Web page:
Bright Spots amidst the Gloom and Doom

I see the glass half full.   I see opportunities abound.   I see the Federal Reserve Board make some drastic moves in order to restore liquidity and confidence in our credit markets.   The news has been tough on the real estate market.   Still, there are signs this market may not be as bad for the qualified homebuyer.  

The foreclosure crisis is a nationwide problem but the highest foreclosure rates are in formerly hot real estate markets like Las Vegas, Nevada and Stockton, California.   Depending on where you are geographically determines the severity.   About 1% of all homeowners nationwide risk foreclosure.   Not bad when you consider that many of these homes were bought on speculation and never occupied.  

The dollar has devalued (helped by Fed rate cuts) raising the price of all commodities (petroleum gets the headlines).   Homes are a commodity like anything else.   Real estate prices have come down enough where wealthy Europeans (strong Euro) are taking a second look at our vacation markets.   Although the recent trend has been higher, mortgage rates are still near historic lows.   It warrants keeping it all in perspective.  

Remember that real estate is a local phenomenon.   Desirability of a locale determines its demand.   Detroit with its susceptible automotive economy is a far different market than Chicago, the cultural and economic center of the Midwest.  

This may be one of the best times to purchase a home in 4 years.   With this being an election year, it is likely mortgage rates will remain relatively stable as the two major political parties don™t want a full blown crisis on its hands (and get the blame for it).   The fed will probably cut bank rates again, but since inflation is still a very real concern for economists, I imagine we will see a return to rising rates again next year when the campaign is over.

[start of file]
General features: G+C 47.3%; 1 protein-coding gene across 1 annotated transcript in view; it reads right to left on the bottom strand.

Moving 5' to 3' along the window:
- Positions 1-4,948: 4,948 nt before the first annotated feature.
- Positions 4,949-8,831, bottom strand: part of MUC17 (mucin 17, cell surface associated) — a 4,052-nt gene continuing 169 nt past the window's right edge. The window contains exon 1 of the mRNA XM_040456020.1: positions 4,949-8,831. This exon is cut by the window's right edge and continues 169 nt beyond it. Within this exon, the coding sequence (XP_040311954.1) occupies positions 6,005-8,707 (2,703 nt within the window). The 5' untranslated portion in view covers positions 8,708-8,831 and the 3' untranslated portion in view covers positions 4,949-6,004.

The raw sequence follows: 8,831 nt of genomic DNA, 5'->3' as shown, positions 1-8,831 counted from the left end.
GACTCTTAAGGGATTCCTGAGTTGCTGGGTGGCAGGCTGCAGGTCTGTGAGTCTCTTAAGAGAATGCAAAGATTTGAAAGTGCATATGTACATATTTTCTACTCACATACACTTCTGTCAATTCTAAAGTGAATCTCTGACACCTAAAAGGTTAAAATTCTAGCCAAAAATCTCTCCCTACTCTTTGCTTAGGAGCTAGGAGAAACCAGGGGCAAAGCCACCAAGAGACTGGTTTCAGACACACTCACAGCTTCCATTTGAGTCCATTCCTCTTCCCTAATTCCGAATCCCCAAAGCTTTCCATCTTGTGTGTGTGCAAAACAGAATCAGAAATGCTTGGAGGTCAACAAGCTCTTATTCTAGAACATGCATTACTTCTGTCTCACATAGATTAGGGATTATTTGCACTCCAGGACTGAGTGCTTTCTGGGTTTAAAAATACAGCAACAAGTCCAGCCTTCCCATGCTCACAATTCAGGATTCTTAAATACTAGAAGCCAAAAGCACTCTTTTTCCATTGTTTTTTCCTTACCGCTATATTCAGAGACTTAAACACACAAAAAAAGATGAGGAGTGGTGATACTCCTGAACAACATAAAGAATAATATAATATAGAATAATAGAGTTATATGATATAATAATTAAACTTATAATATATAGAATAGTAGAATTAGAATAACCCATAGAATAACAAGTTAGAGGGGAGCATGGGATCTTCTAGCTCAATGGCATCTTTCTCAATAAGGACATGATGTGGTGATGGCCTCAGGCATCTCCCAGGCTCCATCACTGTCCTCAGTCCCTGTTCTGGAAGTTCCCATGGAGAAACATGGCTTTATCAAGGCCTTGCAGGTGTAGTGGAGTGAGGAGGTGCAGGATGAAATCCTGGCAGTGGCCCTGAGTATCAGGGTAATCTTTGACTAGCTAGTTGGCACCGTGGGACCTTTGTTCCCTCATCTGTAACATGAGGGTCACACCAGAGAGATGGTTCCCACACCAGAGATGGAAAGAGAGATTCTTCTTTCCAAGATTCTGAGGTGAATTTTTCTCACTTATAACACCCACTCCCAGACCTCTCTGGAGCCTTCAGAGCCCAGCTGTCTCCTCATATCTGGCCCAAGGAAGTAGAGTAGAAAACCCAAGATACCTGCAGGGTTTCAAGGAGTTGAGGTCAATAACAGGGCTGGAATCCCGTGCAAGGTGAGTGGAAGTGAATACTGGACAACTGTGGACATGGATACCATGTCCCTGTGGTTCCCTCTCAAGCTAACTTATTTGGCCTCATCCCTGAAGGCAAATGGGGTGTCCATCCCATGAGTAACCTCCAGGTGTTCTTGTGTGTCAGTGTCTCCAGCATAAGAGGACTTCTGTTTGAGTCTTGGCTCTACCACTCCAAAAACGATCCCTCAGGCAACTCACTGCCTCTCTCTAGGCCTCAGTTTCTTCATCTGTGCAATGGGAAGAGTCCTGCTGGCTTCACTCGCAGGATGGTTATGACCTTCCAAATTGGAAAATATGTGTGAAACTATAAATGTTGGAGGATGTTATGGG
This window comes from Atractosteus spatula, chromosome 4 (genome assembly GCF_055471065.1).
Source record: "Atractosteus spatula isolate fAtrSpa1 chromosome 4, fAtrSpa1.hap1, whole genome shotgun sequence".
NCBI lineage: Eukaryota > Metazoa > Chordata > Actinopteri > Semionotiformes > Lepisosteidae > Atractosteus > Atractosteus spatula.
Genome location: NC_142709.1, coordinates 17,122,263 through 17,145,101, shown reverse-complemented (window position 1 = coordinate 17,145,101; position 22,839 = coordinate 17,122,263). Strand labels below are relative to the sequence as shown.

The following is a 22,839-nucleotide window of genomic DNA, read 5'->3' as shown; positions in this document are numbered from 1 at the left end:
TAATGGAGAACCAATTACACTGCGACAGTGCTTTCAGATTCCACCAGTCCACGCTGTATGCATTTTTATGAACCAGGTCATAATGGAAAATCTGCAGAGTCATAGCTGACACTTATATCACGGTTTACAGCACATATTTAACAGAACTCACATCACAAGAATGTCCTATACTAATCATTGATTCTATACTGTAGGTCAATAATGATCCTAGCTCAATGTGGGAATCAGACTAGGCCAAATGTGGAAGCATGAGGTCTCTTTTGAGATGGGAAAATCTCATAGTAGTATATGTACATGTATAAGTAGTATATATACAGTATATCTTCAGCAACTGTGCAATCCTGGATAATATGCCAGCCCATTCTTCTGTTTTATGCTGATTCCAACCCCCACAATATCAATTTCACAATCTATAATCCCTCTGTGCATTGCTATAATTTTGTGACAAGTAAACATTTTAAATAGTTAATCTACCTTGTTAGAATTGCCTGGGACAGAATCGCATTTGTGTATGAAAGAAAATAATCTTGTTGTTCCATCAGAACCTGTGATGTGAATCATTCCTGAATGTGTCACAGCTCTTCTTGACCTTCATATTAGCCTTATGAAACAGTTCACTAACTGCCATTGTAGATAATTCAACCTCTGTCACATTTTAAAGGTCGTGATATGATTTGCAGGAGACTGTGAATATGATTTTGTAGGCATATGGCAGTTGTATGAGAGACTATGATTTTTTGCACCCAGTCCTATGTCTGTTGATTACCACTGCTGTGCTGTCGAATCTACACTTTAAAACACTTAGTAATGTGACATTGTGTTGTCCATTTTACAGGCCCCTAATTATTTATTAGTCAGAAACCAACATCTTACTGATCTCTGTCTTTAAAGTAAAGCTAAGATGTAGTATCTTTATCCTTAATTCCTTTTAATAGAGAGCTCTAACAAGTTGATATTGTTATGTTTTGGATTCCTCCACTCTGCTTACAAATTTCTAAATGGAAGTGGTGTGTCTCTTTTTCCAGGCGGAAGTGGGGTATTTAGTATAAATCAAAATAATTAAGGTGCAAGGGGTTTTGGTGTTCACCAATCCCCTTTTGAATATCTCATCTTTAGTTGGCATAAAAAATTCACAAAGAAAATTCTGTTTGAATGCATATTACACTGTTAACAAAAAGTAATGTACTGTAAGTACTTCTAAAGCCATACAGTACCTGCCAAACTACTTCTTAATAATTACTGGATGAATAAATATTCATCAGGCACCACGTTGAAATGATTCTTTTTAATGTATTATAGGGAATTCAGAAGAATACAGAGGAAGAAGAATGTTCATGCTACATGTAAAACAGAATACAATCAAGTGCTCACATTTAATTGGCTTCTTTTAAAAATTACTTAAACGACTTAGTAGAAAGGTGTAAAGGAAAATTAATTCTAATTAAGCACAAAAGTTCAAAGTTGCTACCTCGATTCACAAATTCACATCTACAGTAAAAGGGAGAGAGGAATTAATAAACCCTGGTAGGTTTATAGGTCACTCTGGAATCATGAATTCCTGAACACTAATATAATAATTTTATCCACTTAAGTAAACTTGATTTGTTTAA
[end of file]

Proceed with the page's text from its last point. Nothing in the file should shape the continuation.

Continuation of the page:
You can wait to buy a home if you wish but the net cost of buying it cheaper if prices continue to decline might be outweighed by higher interest rates.   First timers are obviously in the best position to take advantage of this situation and have the most choice since the early 1990™s.   Why stay where you are and give your landlord another rent check?   That money is gone and in the long run is a minus sign on your savings.   Invest in yourself.   Home ownership is a time proven first step in investing and has been an excellent equity builder for a long term financial plan.   It tends to beat out other investments.  

The twenty-something generation has not fully entered the real estate market recently, but how much longer can they wait?   The baby-boomers have reached the retirement milestone and will consider downsizing or relocation to warmer climes in the years to come.   Families have outgrown starter homes.   Companies relocate employees.   The point is you can™t shut down the real estate market forever.   There are reasons we buy and sell.   Hopefully we are a wiser society now and each of us is better prepared as homebuyers, pre-approved by a lender first and buying only what is affordable.  

© 2008 Michael S. Amers

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